Douglas Murray’s The Strange Death of Europe is an incisive critique of mass-migration and its consequences on the European continent. It doesn’t follow that because some migration can be good for our European society, more of it is proportionally good. On the contrary, the uncontrolled influx of migrants is changing Europe into something else. There is no “soft landing”, or as it is strongly stated in the introduction: “Europe is committing suicide. Or at least its leaders have decided to commit suicide.” Europe has caused its own demise and whatever hope is left, strongly depends on a sense of identity and a willingness to fight for that identity.
Or more accurately, the problem lies at the heart of European identity – it is suffering from a self-inflicted guilt about its past. For instance, as Douglas points out in his book, welcoming groups in Germany have explicitly stated that their welcoming of the immigrants coming in by train “was in some way a remedy for what had happened in the 1930s and 1940s.” And it goes even further: “The almost hysterical behaviour of the crowds radiated a sense of not just relief but ecstasy – that there were people migrating into Germany rather than migrating out of it.” A guilt narrative is what drives Europe into taking the world’s problems upon itself. Ironic though it may seem, Europe cannot be solely responsible for everything in the world.
In the chapter called “The Tyranny of guilt”, Douglas lays out beautifully the public misconception of what had happened to the three-year-old boy, who had been washed up on a beach in Turkey. Albeit tragic, the incidence sparkled Europe’s “shame”. A longer piece by Douglas explains this:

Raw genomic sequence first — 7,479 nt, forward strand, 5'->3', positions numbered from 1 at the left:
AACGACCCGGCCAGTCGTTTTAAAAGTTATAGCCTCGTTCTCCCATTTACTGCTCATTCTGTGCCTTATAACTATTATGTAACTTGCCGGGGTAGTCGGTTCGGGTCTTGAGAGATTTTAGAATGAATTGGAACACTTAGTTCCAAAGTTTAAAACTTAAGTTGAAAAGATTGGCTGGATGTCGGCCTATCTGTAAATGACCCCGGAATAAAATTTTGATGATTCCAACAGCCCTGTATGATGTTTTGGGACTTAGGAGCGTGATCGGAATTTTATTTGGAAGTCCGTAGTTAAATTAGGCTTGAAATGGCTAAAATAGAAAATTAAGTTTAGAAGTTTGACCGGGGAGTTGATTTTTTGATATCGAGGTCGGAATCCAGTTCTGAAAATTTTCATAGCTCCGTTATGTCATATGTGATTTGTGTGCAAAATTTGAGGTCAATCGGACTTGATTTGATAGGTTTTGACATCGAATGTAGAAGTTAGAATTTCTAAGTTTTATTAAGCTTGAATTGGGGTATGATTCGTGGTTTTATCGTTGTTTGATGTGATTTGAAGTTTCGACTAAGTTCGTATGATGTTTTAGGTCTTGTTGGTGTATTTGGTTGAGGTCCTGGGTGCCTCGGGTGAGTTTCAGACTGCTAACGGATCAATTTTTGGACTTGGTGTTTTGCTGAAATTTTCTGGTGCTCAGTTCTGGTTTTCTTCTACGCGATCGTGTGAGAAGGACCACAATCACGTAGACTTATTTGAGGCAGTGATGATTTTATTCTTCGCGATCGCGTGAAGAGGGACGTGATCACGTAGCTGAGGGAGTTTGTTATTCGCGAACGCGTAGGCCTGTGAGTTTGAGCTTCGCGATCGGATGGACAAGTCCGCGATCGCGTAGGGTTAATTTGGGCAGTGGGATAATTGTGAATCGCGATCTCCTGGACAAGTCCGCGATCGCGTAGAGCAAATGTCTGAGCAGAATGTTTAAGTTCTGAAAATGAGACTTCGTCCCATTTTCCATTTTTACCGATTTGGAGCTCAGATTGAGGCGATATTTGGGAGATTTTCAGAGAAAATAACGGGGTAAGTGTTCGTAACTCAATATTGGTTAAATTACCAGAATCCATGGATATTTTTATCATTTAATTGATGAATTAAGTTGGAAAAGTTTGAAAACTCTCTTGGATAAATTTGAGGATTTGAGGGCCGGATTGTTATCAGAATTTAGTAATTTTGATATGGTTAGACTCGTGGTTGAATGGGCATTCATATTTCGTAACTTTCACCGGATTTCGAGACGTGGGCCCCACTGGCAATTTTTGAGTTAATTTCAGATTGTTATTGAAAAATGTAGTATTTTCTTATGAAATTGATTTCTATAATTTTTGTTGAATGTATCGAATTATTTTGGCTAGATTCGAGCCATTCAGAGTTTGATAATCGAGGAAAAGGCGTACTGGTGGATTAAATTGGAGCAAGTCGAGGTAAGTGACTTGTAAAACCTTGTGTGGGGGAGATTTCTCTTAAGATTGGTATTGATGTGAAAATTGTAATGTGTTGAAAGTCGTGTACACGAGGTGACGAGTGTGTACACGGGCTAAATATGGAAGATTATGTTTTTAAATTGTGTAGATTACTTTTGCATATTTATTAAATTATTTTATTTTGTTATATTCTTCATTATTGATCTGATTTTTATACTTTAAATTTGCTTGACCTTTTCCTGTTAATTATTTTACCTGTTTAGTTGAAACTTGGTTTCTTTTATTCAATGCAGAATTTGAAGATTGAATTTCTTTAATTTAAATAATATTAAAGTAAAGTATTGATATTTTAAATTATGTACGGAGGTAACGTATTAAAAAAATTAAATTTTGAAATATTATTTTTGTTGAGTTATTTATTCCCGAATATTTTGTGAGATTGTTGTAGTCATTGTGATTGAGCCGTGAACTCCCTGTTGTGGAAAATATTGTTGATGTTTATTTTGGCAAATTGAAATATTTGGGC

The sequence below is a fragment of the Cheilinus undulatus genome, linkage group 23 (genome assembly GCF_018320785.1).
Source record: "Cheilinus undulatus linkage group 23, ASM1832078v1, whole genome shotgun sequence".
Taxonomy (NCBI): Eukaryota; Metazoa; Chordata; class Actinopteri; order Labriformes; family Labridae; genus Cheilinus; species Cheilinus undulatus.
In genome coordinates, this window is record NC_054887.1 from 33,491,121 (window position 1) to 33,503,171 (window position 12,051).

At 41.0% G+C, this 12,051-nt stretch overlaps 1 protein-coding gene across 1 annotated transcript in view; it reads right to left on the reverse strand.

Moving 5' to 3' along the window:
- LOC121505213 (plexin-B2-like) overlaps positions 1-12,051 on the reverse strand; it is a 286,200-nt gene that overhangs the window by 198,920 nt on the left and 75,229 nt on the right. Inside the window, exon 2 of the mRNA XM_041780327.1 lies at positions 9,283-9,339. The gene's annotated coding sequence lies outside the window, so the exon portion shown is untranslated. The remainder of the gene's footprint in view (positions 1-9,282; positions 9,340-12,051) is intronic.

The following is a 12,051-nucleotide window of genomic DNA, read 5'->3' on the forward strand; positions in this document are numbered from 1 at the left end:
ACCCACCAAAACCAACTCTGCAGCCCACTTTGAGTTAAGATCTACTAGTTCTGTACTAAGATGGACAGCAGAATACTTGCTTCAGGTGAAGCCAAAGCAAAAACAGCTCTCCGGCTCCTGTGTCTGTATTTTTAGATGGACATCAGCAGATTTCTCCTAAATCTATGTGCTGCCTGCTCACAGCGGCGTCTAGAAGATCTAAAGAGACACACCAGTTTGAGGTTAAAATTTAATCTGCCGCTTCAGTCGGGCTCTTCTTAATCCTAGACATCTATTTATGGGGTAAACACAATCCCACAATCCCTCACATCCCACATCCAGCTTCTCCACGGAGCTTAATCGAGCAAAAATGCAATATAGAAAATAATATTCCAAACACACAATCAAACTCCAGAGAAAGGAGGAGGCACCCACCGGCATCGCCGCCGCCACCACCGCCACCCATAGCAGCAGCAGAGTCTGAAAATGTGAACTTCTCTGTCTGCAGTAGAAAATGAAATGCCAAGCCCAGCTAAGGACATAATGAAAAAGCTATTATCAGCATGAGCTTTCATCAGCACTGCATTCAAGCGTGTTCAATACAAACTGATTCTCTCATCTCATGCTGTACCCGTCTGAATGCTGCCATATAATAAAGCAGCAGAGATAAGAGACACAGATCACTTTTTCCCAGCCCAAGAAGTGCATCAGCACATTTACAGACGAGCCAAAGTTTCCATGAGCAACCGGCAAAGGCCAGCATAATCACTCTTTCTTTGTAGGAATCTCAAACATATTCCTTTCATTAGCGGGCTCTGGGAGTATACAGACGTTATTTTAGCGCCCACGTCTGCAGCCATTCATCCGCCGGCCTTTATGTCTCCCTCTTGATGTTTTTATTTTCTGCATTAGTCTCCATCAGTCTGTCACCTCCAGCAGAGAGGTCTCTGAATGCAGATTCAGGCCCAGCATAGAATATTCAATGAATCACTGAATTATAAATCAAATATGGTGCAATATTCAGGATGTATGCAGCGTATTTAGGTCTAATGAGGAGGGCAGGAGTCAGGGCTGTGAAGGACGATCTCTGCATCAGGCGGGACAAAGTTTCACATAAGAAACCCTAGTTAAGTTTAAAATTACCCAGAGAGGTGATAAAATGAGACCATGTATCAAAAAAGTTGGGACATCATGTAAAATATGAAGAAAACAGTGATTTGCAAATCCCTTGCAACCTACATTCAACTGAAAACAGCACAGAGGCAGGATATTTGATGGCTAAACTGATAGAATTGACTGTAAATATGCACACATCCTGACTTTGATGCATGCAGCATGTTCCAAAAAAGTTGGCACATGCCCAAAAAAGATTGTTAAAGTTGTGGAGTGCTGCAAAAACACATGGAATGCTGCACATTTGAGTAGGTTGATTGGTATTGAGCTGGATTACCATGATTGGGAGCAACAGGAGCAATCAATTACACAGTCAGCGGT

“This general feeling of guilt and shame spread across Europe and North America and pushed aside all practical questions of precisely what could have been done for the Kurdi family or all the other families that might wish to come after them. So great was this outpouring of guilt that several pertinent facts were lost entirely. Not least among them was the fact that the Kurdi family had set out from a safe country – Turkey. The father had chosen to leave that country – where he had paid employment – to get his family into Europe. The body of his young son had washed up not on a European beach but on a Turkish beach. And though there was some media mourning in Turkey over the tragedy, there was not anything there remotely like the introspection and self-accusation indulged in by Western politicians and media.”
So again, the problem with Europe is the feeling of guilt that not only permeates throughout Western Europe, but also conceals the facts. Douglas thus seems to point out what can happen when feelings take over (feeling over thought). He is right in saying that Europe cannot possibly be guilty of everything as it would like itself to be. Why are we the only ones responsible? Why is Turkey not responsible? The boy did, after all, wash up on a Turkish shore and he wasn’t a refugee. He was an immigrant. This changes the guilt narrative. As one reaches half way through the book, it is hard not to ask these questions – what are the facts?
Europe will not last as we know it today, if this kind of self-laceration is to continue. In his rather apocalyptic view, in the end of the book, Douglas depicts a changed Europe that is no longer Europe. A feeling creeps upon one as it does when one reads Houllebecqs submission. Whereas Houllebecq offers little or no hope to the reader in his prediction of an Islamic France, Douglas is more uncertain of what is about to happen. The only thing for sure, really, is that Europe is going to change (most likely not in a positive way). People will have different reactions to this. Some will be quiet about it. Some won’t. There is no decent answer to the future of Europe “which is how the fatal blow will finally land.”